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    Cybersecurity: Inside the next frontier for C-level engagement

    May 17, 2021

    The devastating May 2021 ransomware attack that shut down Colonial Pipeline Co.’s East Coast pipeline has created a heightened sense of urgency for nervous C-suite executives and corporate boards. Cybersecurity budgets were already expected to be steep in 2021, and high-profile hacks, such as SolarWinds and Colonial Pipeline, have historically resulted in “blank-check” cybersecurity mandates.

    To put this new focus on cybersecurity into perspective, consider Proofpoint’s 2021 Voice of the CISO Report. According to the report, 64% of surveyed CISOs feel at risk of suffering a material cyberattack in the next year, and slightly more CISOs (66%) believe their organization is unprepared to cope with a targeted cyberattack in 2021.

    While awareness is also on the rise, boardroom support has not yet caught up, according to the report. A majority of CISOs said they are more concerned about the repercussions of a cyberattack in 2021 than they were the previous year, according to the report. Although most CISOs generally agree (67%) that the expectations on their function are excessive, only 25% of global CISOs strongly agreed that their board sees eye-to-eye with them on cybersecurity issues.

    “CISOs hold a business-critical function, now more than ever,” said Ryan Kalember, EVP of cybersecurity strategy for Proofpoint. “The findings from our report emphasize that CISOs need the tools to mitigate risk and develop a strategy that takes a people-centric approach to cybersecurity protection to address ever-changing conditions, like those experienced by organizations throughout the pandemic.”

    Together, the survey results show this is an historic opportunity for cybersecurity vendors ready to step up and engage business leaders looking for solutions.

    Cybersecurity vendor FireEye seems up to the task. It was the first to sound the alarm on SolarWinds with U.S. law enforcement after discovering the far-reaching security compromise back in December 2020. It was also brought in to respond to the Colonial Pipeline attack, as reported by Reuters in May 2021. This gives FireEye a legitimate head-start in the race to win the trust of the C-suite. The new focus by C-suite executives on ransomware attacks, such as the one inflicted upon Colonial Pipeline, has caused “an increase in upselling to better and more full intelligence packages once they know that they don’t have the intelligence that they need,” according to Sandra Joyce, EVP and head of global intelligence at FireEye.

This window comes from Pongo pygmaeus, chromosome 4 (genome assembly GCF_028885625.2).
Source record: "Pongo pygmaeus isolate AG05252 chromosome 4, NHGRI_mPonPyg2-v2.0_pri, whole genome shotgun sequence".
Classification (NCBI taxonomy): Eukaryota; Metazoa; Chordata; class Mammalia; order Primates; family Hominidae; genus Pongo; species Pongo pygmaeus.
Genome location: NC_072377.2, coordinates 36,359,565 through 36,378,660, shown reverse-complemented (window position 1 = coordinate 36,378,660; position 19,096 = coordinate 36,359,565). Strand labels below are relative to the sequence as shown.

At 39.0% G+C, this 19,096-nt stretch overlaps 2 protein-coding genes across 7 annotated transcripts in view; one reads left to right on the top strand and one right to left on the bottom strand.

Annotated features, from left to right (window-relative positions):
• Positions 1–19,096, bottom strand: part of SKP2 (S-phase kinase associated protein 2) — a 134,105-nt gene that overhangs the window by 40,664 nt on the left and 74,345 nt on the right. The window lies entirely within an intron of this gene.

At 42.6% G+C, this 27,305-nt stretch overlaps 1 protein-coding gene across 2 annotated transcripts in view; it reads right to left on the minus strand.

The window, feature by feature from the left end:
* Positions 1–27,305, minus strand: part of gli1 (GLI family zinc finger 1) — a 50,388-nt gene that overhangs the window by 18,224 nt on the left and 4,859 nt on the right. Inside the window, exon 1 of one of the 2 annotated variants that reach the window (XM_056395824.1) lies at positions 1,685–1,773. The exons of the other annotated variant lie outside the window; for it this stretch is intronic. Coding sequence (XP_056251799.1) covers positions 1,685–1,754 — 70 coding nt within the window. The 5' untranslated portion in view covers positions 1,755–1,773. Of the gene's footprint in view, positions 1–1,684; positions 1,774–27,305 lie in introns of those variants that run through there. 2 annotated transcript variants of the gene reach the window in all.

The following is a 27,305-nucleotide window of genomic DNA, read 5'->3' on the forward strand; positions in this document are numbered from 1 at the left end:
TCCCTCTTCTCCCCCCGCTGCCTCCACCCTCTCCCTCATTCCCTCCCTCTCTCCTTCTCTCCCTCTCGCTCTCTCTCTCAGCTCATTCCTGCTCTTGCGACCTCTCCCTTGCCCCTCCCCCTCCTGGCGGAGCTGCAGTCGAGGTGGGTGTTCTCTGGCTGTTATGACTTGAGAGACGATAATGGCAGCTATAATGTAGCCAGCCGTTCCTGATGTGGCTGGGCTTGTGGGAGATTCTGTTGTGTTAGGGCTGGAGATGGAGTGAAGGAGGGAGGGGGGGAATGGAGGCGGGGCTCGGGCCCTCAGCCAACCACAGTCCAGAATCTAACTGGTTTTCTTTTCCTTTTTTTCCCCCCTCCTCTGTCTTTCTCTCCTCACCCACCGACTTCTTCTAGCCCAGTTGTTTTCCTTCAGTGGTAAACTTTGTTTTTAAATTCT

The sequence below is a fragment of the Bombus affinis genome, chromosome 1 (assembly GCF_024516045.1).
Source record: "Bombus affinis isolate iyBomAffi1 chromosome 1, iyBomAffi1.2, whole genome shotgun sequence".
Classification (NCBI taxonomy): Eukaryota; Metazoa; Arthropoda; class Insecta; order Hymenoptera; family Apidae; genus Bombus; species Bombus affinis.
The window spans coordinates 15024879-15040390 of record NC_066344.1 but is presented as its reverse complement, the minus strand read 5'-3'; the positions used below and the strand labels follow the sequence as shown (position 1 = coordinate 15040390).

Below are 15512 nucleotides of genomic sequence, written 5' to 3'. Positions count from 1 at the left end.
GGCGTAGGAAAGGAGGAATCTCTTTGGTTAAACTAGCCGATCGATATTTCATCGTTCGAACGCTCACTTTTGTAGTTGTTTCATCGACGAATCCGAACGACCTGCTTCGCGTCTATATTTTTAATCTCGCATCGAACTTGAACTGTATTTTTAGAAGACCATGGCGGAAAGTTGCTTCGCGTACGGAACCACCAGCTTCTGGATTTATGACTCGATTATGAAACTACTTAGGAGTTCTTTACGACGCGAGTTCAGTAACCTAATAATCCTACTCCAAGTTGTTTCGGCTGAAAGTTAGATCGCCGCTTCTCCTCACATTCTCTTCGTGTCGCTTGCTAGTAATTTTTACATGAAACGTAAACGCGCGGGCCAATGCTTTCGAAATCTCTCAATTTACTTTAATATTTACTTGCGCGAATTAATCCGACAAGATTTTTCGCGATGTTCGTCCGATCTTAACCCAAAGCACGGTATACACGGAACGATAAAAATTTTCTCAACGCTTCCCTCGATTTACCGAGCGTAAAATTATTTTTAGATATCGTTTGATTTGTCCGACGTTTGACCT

Not to be outdone, vendors such as Everbridge, a software firm focused on business continuity, have focused on engaging C-suite decision-makers looking to shore up their cybersecurity agendas. CEO David Meredith noted on a May 2021 conference call that the company is engaging with CIOs, and sometimes empowered CTOs, CSOs and digital officers.

    “We can say, ‘Look, we have one platform to support your entire enterprise across all digital and physical risks and remediation,’” Meredith said.

    Okta CEO Todd McKinnon said his company is addressing what’s top-of-mind with C-level executives, from driving growth to reducing costs and future-proofing their businesses.

    “They have to manage this new environment, implementing an identity solution that meets their complex technology needs," McKinnon said.

    Fortinet CFO Keith Jensen discussed his company’s efforts in responding to C-suite concerns, specifically related to cybersecurity, during an April 2021 earnings call with analysts.

    “Security is top of mind for so many companies right now,” Jensen said. “CIOs and CISOs focus on security for a lot of different reasons.”

    While cybersecurity and digital transformation have been a priority across a number of industries, oil and gas has been a notable exception. But today, oil-and-gas companies see cybersecurity measures as a competitive advantage, according to Suzanne Lemieux, the American Petroleum Institute’s manager of operations, security and emergency response policy.

    “You can’t be in business right now if you’re not taking cybersecurity seriously,” Lemieux said in a recent WSJ article.

    Now more than ever, engaging the C-suite directly around this mission-critical issue is of the upmost importance to tech vendors as energy leaders navigate 2021’s many challenges.

    Want to learn more about how boardroom insiders can help with your executive engagement strategy? schedule a free demo today!

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    Weston Goldberg

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    Weston Goldberg